GUIDONIA MONTECELIO, Italy -- Rory McIlroy needed this Ryder Cup win.
The regrets of Whistling Straits have fueled him over the past two years. There were tears then, and under the relentless Italian sun on Sunday, his eyes welled again. This time, though, it was relief and pride over the four points he contributed to Europe's overall tally in a 16½-11½ victory.
The week at Marco Simone Golf and Country Club has allowed McIlroy to underscore the past two years.
"I didn't feel I did my part for the team [at Whistling Straits]," McIlroy said. "The 19-9 scoreline hurt. Everyone earlier in the week was talking about revenge, but this was about redemption and showing what we can do."
It has been a turbulent 24 hours off the course. His Saturday finished with him so furious at Patrick Cantlay's caddy, Joe LaCava, that the frustration boiled over into a parking lot altercation. If you asked him to map out the week beforehand, there's little doubt he'd have predicted being bundled into a car by Shane Lowry to prevent things from escalating.
"I was relieved he did that," McIlroy said.
There was talk of the drama maybe being a distraction for McIlroy heading into Sunday. Instead, he bottled it and used it as fuel.
"It was disrespectful. I was hot coming out of that yesterday, I was pretty angry," McIlroy said. "I let it fuel the fire today, it focused me."
He also said he turned to Roman Emperor Marcus Aurelius' "Meditations" to steady his mind on the drive into the course Sunday morning.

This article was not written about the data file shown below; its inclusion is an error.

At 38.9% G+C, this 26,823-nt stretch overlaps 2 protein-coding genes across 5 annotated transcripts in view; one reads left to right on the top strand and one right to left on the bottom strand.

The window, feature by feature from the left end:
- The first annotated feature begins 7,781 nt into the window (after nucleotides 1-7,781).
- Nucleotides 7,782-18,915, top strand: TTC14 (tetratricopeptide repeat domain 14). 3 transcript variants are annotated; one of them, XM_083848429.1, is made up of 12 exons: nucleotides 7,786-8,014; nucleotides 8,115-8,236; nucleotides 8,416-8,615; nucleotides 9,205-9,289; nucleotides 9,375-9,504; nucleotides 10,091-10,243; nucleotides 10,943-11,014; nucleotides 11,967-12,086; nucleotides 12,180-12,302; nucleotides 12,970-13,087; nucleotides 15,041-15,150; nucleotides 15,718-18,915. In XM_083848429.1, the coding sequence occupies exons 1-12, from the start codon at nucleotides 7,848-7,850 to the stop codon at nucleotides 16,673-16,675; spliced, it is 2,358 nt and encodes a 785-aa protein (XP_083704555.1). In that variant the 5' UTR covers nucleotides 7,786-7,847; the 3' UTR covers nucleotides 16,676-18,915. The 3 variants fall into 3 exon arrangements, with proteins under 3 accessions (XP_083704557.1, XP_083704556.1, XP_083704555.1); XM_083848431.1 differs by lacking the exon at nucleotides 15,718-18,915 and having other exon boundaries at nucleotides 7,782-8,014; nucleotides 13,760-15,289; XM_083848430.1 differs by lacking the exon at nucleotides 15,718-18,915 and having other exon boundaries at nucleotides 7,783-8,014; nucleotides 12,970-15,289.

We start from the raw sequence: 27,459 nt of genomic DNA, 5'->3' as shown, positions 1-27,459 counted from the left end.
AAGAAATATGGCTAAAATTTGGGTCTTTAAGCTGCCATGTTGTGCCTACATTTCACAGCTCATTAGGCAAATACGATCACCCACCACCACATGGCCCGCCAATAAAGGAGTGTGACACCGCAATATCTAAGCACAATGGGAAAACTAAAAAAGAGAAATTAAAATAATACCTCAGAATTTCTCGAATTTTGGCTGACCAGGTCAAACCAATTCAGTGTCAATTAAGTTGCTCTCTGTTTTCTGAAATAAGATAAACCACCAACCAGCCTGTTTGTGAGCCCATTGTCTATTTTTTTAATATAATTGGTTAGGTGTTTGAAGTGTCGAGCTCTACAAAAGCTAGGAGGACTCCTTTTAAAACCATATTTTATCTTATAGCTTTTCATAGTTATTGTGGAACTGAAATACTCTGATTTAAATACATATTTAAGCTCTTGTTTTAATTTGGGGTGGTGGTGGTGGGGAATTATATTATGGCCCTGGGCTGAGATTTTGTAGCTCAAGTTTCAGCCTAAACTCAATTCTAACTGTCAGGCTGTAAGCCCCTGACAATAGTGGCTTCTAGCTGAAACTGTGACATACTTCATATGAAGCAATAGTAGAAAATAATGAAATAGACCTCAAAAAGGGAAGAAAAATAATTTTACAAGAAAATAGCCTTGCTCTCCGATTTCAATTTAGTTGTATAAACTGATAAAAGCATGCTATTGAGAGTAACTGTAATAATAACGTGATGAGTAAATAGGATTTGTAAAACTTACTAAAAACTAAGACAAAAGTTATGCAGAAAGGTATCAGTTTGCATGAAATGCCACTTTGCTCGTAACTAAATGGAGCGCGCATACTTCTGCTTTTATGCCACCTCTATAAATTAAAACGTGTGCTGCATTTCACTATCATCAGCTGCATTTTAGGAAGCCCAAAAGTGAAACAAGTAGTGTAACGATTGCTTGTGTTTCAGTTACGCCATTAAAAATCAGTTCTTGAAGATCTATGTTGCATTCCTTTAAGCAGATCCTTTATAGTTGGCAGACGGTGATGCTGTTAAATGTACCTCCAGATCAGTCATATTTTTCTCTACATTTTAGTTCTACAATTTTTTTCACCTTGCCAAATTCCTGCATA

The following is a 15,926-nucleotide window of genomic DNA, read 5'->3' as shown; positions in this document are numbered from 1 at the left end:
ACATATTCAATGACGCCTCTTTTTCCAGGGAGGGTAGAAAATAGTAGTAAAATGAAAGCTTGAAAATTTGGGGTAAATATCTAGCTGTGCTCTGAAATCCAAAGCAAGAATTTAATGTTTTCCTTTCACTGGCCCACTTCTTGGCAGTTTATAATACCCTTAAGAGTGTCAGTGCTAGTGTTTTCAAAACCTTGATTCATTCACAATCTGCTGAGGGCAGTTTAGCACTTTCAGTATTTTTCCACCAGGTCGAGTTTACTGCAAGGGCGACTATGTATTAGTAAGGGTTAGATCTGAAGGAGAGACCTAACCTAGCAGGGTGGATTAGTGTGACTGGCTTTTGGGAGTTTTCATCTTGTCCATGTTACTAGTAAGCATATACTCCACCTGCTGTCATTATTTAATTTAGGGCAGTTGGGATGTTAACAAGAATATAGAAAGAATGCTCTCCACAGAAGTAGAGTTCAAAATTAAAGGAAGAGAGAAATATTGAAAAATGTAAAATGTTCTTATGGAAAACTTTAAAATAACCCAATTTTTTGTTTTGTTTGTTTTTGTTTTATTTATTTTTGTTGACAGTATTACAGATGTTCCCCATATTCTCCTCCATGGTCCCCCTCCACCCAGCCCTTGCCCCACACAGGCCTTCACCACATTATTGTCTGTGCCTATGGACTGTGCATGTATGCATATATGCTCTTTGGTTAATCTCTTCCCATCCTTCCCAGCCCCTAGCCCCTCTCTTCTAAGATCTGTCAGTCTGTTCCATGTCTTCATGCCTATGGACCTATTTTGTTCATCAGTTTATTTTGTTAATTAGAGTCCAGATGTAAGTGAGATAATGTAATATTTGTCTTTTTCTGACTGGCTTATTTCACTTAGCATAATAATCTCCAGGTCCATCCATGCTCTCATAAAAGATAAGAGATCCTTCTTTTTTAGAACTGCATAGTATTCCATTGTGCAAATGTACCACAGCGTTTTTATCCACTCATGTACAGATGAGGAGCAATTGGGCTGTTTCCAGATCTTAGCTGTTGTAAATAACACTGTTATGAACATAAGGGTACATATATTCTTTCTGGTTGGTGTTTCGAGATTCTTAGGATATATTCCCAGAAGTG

His week started with a segment for a DP World Tour video, where he was asked to read out comments he made before his Ryder Cup debut in 2010. He looked embarrassed as he recalled what he said back then on social media. Reading out the three sentences, he referred to his younger self in his "naivete" as the "young swashbuckling lad" with the big curly hair.
"It's not that important of an event for me," McIlroy said in 2009. "It's an exhibition at the end of the day. Obviously, I'll try my best for the team, but I'm not going to be running around fist-pumping."
But as he prepared for his seventh Ryder Cup, he showed a new perspective.
"Those three quotes couldn't be any further than the truth," McIlroy said, describing the Ryder Cup as the "purest competition in golf." He loves being part of the bubble, where there's not as much pressure from sponsors or other commitments, and is allowed to zero in on living in the present.
"I'm still very, very proud and probably proudest of the things I've done as an individual, but nothing -- nothing -- beats this week," McIlroy said. "It's an amazing experience, and I want to be a part of it for as long as I can."
His Ryder Cup purpose at Marco Simone was three-fold: He was the man linking Team Europe's recent eras, and he's a solid teammate -- but he was also there on a personal mission of retribution.
McIlroy was the mainstay in this transitional European team. Gone were the familiar faces of Ian Poulter, Graeme McDowell, Sergio Garcia and Lee Westwood; he has laughed and cried with them in previous tournaments, but that's in the past. Ludvig Aberg, Nicolai Hojgaard and Viktor Hovland are the future.